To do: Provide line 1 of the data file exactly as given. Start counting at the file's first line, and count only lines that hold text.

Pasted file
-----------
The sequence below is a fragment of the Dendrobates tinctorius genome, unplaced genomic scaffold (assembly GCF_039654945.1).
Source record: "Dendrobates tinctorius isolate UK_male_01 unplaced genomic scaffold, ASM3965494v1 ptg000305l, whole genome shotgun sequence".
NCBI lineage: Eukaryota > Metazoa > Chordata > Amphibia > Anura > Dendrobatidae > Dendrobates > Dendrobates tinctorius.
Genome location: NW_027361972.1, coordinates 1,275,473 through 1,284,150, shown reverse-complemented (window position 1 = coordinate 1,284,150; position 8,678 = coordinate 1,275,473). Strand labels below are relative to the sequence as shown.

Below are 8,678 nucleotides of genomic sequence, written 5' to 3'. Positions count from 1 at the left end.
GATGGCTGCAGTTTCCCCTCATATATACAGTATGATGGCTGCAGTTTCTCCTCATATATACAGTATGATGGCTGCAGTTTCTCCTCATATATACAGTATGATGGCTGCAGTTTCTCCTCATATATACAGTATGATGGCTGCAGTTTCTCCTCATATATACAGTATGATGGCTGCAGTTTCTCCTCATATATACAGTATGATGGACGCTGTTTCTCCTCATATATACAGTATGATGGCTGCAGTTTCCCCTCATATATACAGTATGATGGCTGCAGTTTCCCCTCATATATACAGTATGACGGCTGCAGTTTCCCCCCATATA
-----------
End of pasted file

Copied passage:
The sequence below is a fragment of the Dendrobates tinctorius genome, unplaced genomic scaffold (assembly GCF_039654945.1).